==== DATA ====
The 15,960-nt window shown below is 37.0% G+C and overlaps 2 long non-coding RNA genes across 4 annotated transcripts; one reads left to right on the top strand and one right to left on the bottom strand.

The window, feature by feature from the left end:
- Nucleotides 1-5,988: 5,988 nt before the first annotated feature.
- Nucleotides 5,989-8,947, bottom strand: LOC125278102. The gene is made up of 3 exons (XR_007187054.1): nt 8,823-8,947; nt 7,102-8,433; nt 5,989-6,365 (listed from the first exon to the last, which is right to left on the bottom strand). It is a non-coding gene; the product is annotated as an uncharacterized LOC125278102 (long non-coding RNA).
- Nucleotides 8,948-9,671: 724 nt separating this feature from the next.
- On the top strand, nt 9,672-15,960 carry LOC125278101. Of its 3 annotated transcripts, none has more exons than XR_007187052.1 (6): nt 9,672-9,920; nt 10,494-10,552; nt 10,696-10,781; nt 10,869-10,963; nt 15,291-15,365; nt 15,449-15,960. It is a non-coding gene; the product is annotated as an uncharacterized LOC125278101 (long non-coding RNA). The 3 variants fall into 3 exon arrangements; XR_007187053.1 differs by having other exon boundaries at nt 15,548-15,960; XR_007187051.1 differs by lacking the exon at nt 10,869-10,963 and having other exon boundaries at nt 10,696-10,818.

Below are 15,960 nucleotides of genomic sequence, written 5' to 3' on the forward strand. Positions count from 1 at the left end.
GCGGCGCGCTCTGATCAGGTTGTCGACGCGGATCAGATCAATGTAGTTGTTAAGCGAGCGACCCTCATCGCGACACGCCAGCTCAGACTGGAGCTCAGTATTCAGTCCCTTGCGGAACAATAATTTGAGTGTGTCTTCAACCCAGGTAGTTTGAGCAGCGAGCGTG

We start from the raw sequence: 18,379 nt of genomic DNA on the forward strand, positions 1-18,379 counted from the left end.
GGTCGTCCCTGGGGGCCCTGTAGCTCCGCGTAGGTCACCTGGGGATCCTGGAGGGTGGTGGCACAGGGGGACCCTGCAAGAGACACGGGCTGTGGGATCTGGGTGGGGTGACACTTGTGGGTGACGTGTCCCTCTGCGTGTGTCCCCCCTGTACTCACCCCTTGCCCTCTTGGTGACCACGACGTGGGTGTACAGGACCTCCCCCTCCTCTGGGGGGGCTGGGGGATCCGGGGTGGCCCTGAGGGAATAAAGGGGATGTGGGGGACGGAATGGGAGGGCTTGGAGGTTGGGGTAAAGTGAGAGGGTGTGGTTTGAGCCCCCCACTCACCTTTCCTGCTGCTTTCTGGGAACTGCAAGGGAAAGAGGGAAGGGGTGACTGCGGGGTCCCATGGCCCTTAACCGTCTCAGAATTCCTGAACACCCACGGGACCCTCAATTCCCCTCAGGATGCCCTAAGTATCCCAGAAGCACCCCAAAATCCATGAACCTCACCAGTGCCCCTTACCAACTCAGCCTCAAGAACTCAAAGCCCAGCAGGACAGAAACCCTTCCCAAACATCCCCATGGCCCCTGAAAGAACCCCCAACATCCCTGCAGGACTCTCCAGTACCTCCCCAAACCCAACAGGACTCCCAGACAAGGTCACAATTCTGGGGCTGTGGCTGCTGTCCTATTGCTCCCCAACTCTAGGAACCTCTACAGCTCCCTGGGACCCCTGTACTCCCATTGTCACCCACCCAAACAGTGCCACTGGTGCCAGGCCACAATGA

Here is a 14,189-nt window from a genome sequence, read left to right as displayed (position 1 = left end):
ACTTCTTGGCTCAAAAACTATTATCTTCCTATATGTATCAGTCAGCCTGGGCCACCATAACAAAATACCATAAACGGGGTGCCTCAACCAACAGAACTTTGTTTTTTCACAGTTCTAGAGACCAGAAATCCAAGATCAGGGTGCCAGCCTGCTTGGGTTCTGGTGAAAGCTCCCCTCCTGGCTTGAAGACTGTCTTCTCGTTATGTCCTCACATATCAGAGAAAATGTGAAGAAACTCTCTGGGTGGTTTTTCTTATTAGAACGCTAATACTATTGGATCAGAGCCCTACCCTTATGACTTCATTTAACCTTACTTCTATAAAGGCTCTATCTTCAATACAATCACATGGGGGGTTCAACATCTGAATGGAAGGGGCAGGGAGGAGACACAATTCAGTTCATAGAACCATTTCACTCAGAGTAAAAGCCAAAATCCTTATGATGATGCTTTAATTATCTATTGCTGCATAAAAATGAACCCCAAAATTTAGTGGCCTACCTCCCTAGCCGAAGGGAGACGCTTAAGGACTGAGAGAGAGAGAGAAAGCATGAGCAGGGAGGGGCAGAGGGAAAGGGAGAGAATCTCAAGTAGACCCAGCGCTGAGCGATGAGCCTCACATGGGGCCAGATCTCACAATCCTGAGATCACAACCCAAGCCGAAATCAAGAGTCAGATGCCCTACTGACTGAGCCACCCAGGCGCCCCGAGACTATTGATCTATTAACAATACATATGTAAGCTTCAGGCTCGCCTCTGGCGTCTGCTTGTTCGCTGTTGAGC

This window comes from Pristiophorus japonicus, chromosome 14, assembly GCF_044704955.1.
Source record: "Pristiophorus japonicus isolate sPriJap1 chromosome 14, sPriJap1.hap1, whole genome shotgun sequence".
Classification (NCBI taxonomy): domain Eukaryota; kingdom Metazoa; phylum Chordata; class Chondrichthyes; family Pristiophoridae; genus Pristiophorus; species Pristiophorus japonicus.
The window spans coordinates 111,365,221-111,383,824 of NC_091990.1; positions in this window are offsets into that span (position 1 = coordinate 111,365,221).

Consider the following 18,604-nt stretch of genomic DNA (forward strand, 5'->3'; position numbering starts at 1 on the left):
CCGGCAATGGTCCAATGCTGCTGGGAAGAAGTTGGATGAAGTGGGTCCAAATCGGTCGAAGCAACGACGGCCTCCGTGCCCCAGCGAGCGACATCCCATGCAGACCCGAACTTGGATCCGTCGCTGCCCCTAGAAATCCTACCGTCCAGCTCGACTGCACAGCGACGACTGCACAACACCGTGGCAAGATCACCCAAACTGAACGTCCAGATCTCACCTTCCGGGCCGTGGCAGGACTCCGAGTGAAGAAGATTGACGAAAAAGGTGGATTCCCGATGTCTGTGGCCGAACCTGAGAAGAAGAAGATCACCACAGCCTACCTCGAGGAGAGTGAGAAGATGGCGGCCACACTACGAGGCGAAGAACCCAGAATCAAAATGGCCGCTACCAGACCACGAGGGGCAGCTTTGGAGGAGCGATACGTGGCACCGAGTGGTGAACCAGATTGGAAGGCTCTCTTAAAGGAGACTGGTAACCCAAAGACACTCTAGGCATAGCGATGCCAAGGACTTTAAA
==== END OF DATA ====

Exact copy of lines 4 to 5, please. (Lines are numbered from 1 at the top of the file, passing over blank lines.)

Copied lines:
- Nucleotides 5,989-8,947, bottom strand: LOC125278102. The gene is made up of 3 exons (XR_007187054.1): nt 8,823-8,947; nt 7,102-8,433; nt 5,989-6,365 (listed from the first exon to the last, which is right to left on the bottom strand). It is a non-coding gene; the product is annotated as an uncharacterized LOC125278102 (long non-coding RNA).
- Nucleotides 8,948-9,671: 724 nt separating this feature from the next.